RobD-BCactive PetForums VIP

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    I remember Terry lfl "ticking me off" for meanness, as I was using mix of dry training treats and kibble with my pup and he seemed eager to "earn". But when I did try some of the kind of things everyone else has to use, he would just be totally frantic :)

    It is a bit of a problem at classes to, your dog notices another has pieces of hot dog or chicken and gets distracted. I guess this is all part of the joys of group training.
     
  18. Cleo38

    Cleo38 PetForums VIP

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    LOL, we had some good stuff yesterday (Tesco deli counter had loads of stuff on offer!) but Toby get so excited even when I use bits of carrot (we have to watch his weight)

    Mind you I recognise the signs - I'm like that when I know we have cakes in the house! :D
     
  19. Twiggy

    Twiggy PetForums VIP

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    I remember Terry lfl "ticking me off" for meanness, as I was using mix of dry training treats and kibble with my pup and he seemed eager to "earn". But when I did try some of the kind of things everyone else has to use, he would just be totally frantic :)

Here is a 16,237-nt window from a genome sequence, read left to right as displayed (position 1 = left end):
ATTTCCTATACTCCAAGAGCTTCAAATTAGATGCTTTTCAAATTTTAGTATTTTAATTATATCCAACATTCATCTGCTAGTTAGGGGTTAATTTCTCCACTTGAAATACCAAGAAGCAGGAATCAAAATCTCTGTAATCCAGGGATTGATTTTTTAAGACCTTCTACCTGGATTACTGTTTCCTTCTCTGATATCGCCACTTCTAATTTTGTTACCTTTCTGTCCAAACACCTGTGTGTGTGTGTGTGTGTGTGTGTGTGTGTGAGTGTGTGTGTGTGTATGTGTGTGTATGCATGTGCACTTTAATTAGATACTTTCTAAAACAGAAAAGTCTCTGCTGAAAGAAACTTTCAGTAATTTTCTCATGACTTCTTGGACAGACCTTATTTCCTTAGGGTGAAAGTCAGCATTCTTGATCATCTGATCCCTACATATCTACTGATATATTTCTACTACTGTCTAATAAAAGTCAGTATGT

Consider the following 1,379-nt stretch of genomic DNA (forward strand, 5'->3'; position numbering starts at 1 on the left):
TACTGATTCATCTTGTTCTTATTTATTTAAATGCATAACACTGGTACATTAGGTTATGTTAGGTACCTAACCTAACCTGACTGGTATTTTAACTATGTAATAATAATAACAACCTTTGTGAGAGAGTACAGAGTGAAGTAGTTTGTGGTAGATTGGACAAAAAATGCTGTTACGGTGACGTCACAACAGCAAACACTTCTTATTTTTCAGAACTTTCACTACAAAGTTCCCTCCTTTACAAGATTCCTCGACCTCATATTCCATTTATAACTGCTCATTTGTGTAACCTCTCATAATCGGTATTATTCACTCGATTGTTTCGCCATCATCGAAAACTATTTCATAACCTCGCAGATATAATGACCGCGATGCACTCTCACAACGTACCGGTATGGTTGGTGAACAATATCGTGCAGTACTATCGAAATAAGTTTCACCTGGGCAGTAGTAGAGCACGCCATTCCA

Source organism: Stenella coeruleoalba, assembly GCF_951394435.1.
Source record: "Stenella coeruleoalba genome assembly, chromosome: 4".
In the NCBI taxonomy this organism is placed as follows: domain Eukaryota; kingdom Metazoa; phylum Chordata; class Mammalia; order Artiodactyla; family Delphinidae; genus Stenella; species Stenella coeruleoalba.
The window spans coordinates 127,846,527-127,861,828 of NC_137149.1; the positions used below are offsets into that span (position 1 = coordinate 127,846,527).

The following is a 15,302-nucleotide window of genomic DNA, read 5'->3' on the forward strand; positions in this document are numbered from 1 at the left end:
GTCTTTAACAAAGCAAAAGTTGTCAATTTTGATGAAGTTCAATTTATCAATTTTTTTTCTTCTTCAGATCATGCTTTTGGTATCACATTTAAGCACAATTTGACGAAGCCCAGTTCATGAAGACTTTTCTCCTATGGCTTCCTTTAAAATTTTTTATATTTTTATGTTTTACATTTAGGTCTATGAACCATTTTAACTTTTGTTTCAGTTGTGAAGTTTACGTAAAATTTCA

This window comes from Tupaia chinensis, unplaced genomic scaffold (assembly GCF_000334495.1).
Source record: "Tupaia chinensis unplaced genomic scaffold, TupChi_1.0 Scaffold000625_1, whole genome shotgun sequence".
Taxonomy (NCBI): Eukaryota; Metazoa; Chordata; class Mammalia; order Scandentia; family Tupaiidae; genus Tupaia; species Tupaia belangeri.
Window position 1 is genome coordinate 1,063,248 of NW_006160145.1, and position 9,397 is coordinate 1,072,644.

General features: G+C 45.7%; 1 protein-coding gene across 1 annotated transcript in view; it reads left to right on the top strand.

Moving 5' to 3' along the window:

I agree. Sometimes very high value treats or toys can be counter-productive with certain dogs as they become totally 'fixed' and then don't concentrate fully on the task required. For instance; I can't to heelwork or distance control with the youngster with a ball in my hand - she'll work but the turns, particularly left, are not accurate enough and with distance control she goes into the sit and down slowly because she is staring boggle eyed at the ball.

    It is a bit of a problem at classes to, your dog notices another has pieces of hot dog or chicken and gets distracted. I guess this is all part of the joys of group training.

    We do an awful lot of distraction training in class because at shows there are always loads of dogs being worked in outside the ring (including the stay ring) with tit-bits and toys.